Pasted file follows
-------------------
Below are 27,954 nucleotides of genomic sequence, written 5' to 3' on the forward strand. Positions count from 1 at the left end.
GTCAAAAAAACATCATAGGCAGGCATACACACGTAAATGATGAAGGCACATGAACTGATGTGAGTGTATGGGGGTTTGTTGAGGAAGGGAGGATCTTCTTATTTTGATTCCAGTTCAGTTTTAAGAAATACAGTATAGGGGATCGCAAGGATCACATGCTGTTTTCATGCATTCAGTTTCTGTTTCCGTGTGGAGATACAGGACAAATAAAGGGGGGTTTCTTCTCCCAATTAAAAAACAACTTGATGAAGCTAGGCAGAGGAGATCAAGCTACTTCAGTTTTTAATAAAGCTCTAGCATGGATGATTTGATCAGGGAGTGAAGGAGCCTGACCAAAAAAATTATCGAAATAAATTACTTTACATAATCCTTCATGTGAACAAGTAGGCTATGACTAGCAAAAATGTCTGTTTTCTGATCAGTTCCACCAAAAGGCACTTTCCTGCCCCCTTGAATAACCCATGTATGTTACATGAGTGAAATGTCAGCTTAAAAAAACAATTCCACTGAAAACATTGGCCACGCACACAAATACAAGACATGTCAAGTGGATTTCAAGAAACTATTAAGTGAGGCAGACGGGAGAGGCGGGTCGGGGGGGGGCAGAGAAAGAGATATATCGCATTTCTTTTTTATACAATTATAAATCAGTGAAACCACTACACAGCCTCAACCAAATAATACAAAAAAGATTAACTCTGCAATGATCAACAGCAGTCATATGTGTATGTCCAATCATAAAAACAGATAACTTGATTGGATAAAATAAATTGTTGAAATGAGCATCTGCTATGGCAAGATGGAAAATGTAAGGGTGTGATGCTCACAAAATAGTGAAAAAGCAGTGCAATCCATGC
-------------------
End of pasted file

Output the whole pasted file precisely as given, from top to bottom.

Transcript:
Below are 27,954 nucleotides of genomic sequence, written 5' to 3' on the forward strand. Positions count from 1 at the left end.
GTCAAAAAAACATCATAGGCAGGCATACACACGTAAATGATGAAGGCACATGAACTGATGTGAGTGTATGGGGGTTTGTTGAGGAAGGGAGGATCTTCTTATTTTGATTCCAGTTCAGTTTTAAGAAATACAGTATAGGGGATCGCAAGGATCACATGCTGTTTTCATGCATTCAGTTTCTGTTTCCGTGTGGAGATACAGGACAAATAAAGGGGGGTTTCTTCTCCCAATTAAAAAACAACTTGATGAAGCTAGGCAGAGGAGATCAAGCTACTTCAGTTTTTAATAAAGCTCTAGCATGGATGATTTGATCAGGGAGTGAAGGAGCCTGACCAAAAAAATTATCGAAATAAATTACTTTACATAATCCTTCATGTGAACAAGTAGGCTATGACTAGCAAAAATGTCTGTTTTCTGATCAGTTCCACCAAAAGGCACTTTCCTGCCCCCTTGAATAACCCATGTATGTTACATGAGTGAAATGTCAGCTTAAAAAAACAATTCCACTGAAAACATTGGCCACGCACACAAATACAAGACATGTCAAGTGGATTTCAAGAAACTATTAAGTGAGGCAGACGGGAGAGGCGGGTCGGGGGGGGGCAGAGAAAGAGATATATCGCATTTCTTTTTTATACAATTATAAATCAGTGAAACCACTACACAGCCTCAACCAAATAATACAAAAAAGATTAACTCTGCAATGATCAACAGCAGTCATATGTGTATGTCCAATCATAAAAACAGATAACTTGATTGGATAAAATAAATTGTTGAAATGAGCATCTGCTATGGCAAGATGGAAAATGTAAGGGTGTGATGCTCACAAAATAGTGAAAAAGCAGTGCAATCCATGC